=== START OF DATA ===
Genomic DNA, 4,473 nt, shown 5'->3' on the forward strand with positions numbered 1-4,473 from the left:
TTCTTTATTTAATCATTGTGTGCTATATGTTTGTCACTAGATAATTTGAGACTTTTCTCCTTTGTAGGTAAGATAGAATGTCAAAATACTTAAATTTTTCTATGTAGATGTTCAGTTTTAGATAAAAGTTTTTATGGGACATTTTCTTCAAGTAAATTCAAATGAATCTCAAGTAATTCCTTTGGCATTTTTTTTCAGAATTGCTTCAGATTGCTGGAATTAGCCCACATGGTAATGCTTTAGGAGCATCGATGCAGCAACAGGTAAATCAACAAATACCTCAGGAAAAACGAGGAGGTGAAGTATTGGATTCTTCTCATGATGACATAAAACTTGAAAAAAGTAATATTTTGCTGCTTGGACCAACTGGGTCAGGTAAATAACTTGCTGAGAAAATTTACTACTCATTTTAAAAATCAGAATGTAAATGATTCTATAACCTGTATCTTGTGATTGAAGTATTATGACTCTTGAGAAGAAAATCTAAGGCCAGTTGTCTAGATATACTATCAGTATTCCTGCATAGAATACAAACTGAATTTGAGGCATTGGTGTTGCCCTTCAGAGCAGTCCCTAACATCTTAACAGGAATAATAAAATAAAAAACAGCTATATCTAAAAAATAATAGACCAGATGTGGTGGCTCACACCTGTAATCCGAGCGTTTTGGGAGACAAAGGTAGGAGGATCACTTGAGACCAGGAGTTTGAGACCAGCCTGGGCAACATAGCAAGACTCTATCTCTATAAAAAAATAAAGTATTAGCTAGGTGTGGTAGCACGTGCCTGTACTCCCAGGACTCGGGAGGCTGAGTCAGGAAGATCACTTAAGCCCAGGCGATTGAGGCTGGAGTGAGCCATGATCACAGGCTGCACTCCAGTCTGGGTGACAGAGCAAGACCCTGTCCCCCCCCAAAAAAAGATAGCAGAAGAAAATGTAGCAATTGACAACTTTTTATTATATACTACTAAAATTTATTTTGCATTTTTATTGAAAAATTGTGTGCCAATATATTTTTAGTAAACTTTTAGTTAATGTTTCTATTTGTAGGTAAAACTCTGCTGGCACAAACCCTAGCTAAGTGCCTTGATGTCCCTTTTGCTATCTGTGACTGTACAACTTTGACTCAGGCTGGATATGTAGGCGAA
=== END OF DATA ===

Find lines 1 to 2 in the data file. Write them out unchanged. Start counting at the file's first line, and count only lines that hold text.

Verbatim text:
Genomic DNA, 4,473 nt, shown 5'->3' on the forward strand with positions numbered 1-4,473 from the left:
TTCTTTATTTAATCATTGTGTGCTATATGTTTGTCACTAGATAATTTGAGACTTTTCTCCTTTGTAGGTAAGATAGAATGTCAAAATACTTAAATTTTTCTATGTAGATGTTCAGTTTTAGATAAAAGTTTTTATGGGACATTTTCTTCAAGTAAATTCAAATGAATCTCAAGTAATTCCTTTGGCATTTTTTTTCAGAATTGCTTCAGATTGCTGGAATTAGCCCACATGGTAATGCTTTAGGAGCATCGATGCAGCAACAGGTAAATCAACAAATACCTCAGGAAAAACGAGGAGGTGAAGTATTGGATTCTTCTCATGATGACATAAAACTTGAAAAAAGTAATATTTTGCTGCTTGGACCAACTGGGTCAGGTAAATAACTTGCTGAGAAAATTTACTACTCATTTTAAAAATCAGAATGTAAATGATTCTATAACCTGTATCTTGTGATTGAAGTATTATGACTCTTGAGAAGAAAATCTAAGGCCAGTTGTCTAGATATACTATCAGTATTCCTGCATAGAATACAAACTGAATTTGAGGCATTGGTGTTGCCCTTCAGAGCAGTCCCTAACATCTTAACAGGAATAATAAAATAAAAAACAGCTATATCTAAAAAATAATAGACCAGATGTGGTGGCTCACACCTGTAATCCGAGCGTTTTGGGAGACAAAGGTAGGAGGATCACTTGAGACCAGGAGTTTGAGACCAGCCTGGGCAACATAGCAAGACTCTATCTCTATAAAAAAATAAAGTATTAGCTAGGTGTGGTAGCACGTGCCTGTACTCCCAGGACTCGGGAGGCTGAGTCAGGAAGATCACTTAAGCCCAGGCGATTGAGGCTGGAGTGAGCCATGATCACAGGCTGCACTCCAGTCTGGGTGACAGAGCAAGACCCTGTCCCCCCCCAAAAAAAGATAGCAGAAGAAAATGTAGCAATTGACAACTTTTTATTATATACTACTAAAATTTATTTTGCATTTTTATTGAAAAATTGTGTGCCAATATATTTTTAGTAAACTTTTAGTTAATGTTTCTATTTGTAGGTAAAACTCTGCTGGCACAAACCCTAGCTAAGTGCCTTGATGTCCCTTTTGCTATCTGTGACTGTACAACTTTGACTCAGGCTGGATATGTAGGCGAA